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By working together, our government can provide a unified front in the face of an evolving threat landscape

Nexgov | March 8, 2019

By RedSeal Federal CTO Wayne Lloyd

During the recent State of the Union address, President Trump spoke of many threats that face our nation, however, he missed a big one. Cyberattacks from China, Russia, Iran, other nation-state actors and cyber criminals alike are on the rise and have the potential to impact industry, our economy and the government functions many rely on. Cybersecurity is a growing part of our national security and the federal government must take steps to improve our preparedness and response times.

Why Digital Resilience Is The Most Important Cyber Metric for 2019

Government Technology Insider  | January 19, 2019

The cybersecurity industry is not generally known for the quality of its metrics. In a field where the absence of something happening is the best possible result, it’s been hard to find a meaningful way to communicate how prepared an organization is to withstand a cyber attack, or even to tell if a cyber team is getting better at what it does.

And the Cybersecurity Survey Says…Federal Cyber Teams Share Challenges, Perspectives and Vision

Government Technology Insider  | January 16, 2019

Cybersecurity experts often like to tell the federal government what it needs to be doing better to deliver on the mission. But how often do they listen to federal government cyber teams to find out what their principal challenges are? And, moreover, how often is that insight collated, analyzed, and shared across civilian and military agencies?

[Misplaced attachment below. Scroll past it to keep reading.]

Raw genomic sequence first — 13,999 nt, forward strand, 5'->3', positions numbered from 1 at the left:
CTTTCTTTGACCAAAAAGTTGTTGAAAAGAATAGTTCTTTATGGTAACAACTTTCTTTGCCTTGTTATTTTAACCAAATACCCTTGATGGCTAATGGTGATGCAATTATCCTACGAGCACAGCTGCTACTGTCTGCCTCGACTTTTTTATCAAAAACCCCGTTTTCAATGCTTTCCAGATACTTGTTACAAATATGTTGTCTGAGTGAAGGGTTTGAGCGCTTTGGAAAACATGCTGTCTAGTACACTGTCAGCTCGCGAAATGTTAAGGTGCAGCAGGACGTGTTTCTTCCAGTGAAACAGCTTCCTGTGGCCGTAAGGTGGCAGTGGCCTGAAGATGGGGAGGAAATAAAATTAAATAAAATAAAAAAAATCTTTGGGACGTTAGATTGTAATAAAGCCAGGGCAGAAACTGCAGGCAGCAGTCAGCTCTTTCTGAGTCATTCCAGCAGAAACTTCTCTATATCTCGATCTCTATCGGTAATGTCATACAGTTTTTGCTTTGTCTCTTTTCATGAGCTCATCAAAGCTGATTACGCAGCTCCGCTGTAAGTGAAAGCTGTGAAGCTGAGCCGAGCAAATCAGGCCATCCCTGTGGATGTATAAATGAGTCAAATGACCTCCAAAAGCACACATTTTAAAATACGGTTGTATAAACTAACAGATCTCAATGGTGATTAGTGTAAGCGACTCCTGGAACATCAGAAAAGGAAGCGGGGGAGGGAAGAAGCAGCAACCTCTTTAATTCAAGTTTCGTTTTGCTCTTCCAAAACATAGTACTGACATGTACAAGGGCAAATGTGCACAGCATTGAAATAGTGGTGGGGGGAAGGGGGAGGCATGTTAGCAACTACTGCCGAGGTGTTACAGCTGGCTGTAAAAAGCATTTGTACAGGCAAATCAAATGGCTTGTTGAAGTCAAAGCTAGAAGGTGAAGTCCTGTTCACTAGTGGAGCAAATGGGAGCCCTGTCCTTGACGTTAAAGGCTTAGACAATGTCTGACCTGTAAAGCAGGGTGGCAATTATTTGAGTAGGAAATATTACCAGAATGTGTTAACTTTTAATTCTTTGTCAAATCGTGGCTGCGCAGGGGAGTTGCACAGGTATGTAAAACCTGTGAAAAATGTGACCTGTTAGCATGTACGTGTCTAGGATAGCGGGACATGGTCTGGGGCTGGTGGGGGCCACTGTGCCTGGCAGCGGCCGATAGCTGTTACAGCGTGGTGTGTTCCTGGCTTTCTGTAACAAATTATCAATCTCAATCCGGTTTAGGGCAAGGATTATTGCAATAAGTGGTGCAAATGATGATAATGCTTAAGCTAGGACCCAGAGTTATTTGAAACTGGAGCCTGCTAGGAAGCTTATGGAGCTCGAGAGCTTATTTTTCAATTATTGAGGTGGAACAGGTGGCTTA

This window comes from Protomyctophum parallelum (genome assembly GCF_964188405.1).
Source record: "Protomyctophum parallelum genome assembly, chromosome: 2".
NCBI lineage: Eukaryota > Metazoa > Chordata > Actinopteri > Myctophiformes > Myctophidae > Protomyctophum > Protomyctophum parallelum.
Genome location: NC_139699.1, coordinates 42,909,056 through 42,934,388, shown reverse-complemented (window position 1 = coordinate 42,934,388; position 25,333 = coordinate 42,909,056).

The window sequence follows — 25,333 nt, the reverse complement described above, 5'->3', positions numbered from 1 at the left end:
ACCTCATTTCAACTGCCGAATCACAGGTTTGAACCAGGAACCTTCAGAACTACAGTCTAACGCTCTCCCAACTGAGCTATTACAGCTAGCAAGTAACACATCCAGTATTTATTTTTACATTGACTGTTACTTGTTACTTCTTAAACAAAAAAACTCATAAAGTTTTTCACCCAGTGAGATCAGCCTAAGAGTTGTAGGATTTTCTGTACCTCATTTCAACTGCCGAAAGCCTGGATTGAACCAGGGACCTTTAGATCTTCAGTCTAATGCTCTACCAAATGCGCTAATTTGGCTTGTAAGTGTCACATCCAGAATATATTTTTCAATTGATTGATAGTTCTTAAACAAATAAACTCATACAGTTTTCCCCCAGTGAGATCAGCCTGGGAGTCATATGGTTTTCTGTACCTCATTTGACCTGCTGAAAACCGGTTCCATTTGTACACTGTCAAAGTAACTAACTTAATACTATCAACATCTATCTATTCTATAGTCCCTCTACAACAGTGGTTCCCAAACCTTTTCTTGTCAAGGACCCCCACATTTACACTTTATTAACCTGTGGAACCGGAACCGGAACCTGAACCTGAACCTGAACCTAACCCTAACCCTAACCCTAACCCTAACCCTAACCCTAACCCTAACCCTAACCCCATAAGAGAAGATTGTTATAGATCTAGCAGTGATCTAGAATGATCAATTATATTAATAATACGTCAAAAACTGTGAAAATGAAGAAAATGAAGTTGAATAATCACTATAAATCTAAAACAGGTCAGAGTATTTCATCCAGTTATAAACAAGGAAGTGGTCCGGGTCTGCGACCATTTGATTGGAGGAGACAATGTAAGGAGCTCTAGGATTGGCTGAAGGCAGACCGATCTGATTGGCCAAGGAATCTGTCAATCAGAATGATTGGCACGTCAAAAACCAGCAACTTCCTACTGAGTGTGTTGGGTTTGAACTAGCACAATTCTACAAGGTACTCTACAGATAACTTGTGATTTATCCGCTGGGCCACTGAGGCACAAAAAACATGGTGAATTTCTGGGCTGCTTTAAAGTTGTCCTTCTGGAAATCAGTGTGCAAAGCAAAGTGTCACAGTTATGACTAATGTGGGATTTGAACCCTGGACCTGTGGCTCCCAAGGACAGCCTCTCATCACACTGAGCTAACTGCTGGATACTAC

To Build the Federal Government’s Digital Resilience, Focus on Integration

Government Technology Insider  | January 2, 2019

With Wayne Lloyd, RedSeal Federal CTO

As anyone who works in any government IT field can tell you one of the greatest frustrations they face is integrating their many products. Regardless of whether an agency has begun its migration to the cloud or is just operating data centers, silos undermine the potential of technology and can even compromise an agency’s ability to meet its mission.

Cyber Hygiene And Digital Resilience To Withstand A Cyber Attack

ITSP Magazine | October 25, 2018

By Wayne Lloyd, RedSeal Federal CTO

After both the first and second Gulf wars, nation states such as North Korea, Iran, China and others came to the same conclusion: under no circumstances get into a shooting war with the United States military. The sole superpower in the world had a military so advanced and superior on the battlefield it left little doubt about the outcome.

RedSeal and DHS CISO’s Current Priorities

In early August, at MeriTalk’s Cyber Security Brainstorm, Paul Beckman, chief information security officer (CISO) at the Department of Homeland Security (DHS), said that his biggest new priorities are:

  • Increasing use of software-defined networking (SDN)
  • Adopting a zero-trust model
  • Optimizing DHS’ security operations centers (SOC)

He added that the ability to leverage micro segmentation in cloud or SDNs is an efficient way to provide network data security services.

Which is true to an extent.

Unfortunately, Mr. Beckman puts too much trust in SDN security. If that word “software” does not concern you, then you are not thinking about the problem hard enough.  Humans make and deploy software and humans make mistakes, even in something called “software-defined.” They often don’t see what’s exposed as they build out their architecture. They may have intended to have something segmented and not realize it isn’t.